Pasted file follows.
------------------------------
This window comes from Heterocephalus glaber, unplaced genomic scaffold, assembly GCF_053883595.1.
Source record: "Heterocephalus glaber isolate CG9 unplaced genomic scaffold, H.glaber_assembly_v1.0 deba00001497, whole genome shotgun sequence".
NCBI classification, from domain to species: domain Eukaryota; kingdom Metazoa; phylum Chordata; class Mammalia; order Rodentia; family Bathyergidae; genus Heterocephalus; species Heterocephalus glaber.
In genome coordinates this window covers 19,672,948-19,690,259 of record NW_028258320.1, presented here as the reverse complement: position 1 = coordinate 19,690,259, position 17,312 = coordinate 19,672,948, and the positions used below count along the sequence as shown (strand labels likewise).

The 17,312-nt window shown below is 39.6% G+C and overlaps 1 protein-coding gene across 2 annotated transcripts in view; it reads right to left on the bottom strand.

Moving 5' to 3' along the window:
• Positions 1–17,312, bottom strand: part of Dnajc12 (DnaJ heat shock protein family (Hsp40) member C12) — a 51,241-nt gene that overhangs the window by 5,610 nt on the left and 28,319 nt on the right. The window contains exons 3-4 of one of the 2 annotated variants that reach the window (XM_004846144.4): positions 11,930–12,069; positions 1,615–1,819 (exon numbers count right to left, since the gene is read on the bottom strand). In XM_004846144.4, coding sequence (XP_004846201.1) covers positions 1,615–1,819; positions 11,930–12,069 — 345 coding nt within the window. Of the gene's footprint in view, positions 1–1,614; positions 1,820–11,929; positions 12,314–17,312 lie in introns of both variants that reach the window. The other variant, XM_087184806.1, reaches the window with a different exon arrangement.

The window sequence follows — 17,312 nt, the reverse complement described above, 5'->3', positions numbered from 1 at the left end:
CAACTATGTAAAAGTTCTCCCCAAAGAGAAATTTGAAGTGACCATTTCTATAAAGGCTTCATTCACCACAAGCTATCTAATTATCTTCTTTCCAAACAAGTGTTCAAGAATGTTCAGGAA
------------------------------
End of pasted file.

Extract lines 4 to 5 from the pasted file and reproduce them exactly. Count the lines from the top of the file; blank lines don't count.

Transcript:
In genome coordinates this window covers 19,672,948-19,690,259 of record NW_028258320.1, presented here as the reverse complement: position 1 = coordinate 19,690,259, position 17,312 = coordinate 19,672,948, and the positions used below count along the sequence as shown (strand labels likewise).

The 17,312-nt window shown below is 39.6% G+C and overlaps 1 protein-coding gene across 2 annotated transcripts in view; it reads right to left on the bottom strand.